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Water Animal Themes -- Might Illustrate Creation Story

Click on the turtle image below to see a larger one

Fish -- this is the big one. Printed poster from Leona Lattimer Gallery, Vancouver. This shows a large fish carrying 2 birds, one of which may be talking to him. They are surrounded by a circular line of protective power with two "seeds" that may represent Miigiis (white cowrie, cypraea moneta) shells, which are used in Midèwiwin ceremonies. The surrounding wavy power-line is a theme in many of Morrisseau's early Medicine paintings. X-ray anatomy divides the fish in half -- as with Missipeshieuw -- but it appears to be more design than meaning. Perhaps there is a story which inspired this picture.

Turtle, Fish, Frog, bird -- This poster, also from Leona Lattimer Gallery in Vancouver, uses the same underwater animals color scheme as the Fish-with-birds poster above. A colorful turtle plunges toward a frog, with a small radiant circle between them. Two fish swim round the turtle, and a small bird rests on the closed surrounding power line just above thed surface. Several spirit seeds hold the line together or generate it, or are genrated by it and by what it encloses and protects. Though thy are colored here, they perhaps represent the miigiis shells of Midewiwin. The water creatures have x-ray anatomy, but it appears more decorative than meaningful.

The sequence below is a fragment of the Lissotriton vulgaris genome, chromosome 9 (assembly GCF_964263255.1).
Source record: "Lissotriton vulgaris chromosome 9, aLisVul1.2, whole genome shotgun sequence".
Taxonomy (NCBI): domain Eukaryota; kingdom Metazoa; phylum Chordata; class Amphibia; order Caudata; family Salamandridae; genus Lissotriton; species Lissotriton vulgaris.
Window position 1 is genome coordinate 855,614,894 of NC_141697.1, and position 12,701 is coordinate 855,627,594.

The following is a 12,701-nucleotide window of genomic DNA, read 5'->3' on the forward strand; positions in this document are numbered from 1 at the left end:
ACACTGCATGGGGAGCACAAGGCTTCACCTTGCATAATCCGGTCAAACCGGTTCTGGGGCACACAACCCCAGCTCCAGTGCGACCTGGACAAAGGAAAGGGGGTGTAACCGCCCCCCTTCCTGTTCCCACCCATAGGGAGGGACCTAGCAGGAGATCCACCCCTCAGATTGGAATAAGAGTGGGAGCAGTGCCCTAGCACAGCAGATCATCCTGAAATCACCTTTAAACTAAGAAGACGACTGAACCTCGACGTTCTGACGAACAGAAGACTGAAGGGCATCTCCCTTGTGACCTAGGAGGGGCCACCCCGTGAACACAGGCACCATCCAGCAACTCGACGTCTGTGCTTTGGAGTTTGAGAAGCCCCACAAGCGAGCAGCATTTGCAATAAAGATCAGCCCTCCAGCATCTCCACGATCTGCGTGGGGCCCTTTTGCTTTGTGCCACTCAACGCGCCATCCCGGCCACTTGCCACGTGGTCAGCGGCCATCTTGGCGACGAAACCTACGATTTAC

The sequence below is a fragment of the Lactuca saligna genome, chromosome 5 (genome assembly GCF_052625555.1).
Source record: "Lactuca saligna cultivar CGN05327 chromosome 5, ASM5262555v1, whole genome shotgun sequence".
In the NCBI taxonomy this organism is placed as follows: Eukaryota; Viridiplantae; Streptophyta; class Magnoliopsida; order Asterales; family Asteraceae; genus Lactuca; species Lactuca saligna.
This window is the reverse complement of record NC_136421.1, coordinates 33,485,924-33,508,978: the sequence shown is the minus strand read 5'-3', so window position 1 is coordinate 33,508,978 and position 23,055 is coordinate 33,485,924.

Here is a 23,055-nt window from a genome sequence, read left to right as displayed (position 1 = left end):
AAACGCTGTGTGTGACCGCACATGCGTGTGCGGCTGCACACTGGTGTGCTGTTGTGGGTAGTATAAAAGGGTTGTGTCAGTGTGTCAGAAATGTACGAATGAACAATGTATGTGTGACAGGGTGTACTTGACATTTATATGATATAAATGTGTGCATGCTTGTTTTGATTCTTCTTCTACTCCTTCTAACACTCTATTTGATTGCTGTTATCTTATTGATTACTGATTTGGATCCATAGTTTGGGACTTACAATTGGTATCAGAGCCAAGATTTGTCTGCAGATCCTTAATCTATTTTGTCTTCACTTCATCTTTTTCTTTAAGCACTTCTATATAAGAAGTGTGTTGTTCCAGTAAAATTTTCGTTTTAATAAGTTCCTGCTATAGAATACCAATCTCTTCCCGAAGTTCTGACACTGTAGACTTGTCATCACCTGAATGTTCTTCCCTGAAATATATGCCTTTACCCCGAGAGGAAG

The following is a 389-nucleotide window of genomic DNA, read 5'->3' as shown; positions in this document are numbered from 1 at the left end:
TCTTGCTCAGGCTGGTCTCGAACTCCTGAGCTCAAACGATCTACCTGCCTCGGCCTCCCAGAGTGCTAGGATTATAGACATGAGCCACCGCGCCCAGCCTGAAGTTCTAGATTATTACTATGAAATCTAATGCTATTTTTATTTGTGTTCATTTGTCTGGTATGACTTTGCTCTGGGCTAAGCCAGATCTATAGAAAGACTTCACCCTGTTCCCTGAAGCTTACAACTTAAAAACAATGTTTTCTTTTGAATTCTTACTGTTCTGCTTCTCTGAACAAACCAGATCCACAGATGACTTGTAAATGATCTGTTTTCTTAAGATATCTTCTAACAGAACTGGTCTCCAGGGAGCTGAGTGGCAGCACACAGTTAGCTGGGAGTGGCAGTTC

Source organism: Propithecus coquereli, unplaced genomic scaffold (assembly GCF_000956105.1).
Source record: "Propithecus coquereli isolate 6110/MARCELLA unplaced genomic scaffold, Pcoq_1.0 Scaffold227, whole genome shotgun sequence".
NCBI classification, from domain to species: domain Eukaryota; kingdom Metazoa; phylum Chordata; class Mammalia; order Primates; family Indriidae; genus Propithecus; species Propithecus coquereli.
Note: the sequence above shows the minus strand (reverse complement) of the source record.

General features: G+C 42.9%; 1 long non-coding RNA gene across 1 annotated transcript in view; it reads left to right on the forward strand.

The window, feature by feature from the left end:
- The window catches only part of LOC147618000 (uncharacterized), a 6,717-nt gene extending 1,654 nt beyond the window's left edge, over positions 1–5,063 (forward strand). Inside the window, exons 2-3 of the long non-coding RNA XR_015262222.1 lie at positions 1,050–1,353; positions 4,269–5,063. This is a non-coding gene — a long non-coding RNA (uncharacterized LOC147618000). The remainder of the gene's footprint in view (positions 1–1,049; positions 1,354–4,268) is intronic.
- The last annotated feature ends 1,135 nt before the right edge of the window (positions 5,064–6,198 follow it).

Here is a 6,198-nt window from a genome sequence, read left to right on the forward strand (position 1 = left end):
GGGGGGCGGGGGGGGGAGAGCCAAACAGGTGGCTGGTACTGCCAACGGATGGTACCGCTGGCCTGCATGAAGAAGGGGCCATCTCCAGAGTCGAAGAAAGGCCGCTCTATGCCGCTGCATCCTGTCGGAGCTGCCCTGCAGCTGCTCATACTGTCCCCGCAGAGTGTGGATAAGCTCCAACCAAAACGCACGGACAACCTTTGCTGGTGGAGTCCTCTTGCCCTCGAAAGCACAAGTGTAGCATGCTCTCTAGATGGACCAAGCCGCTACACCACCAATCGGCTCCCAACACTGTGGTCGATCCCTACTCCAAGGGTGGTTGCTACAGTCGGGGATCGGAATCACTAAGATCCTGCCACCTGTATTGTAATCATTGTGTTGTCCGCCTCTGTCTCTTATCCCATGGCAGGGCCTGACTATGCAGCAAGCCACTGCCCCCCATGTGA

If these two poster-pictures go together -- as their color schemes suggest they are intended to -- they could represent scenes from one of the Anishinaabe creation stories (which is found in many other tribes as well), where eventually some creature succeeds in diving deep enough to bring up mud for the turtle's back to create this Turtle Island North American continent. If that's so, there are two missing from the sequence. The Fish poster has 2 Miigiis, indicating it is a second try to bring up mud, and the Turtle poster has 3, indicating the third try. The first try and the fourth -- successful -- try are missing.

But I may be seeing something which wasn't intended, becauseI don't understand why all 4 wouldn't be exhibited, in sequence -- and for that matter, why not explain it to the general public of the commercial gallery? Still, non-Indian art is generally treated as design, pattern, balnaced masses of color, dynamic shapes, without meaning, unless it happens to be portraits or scenery. Morrissau probably doesn't explain, artists usually don't. It seems likely those not acquainted with Anishinaabe traditions wouldn't see meanings which are in fact there, if you understand the symbolism and know some of the traditions and stories.




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Last Updated: Friday, July 12, 1996 - 10:40:50 AM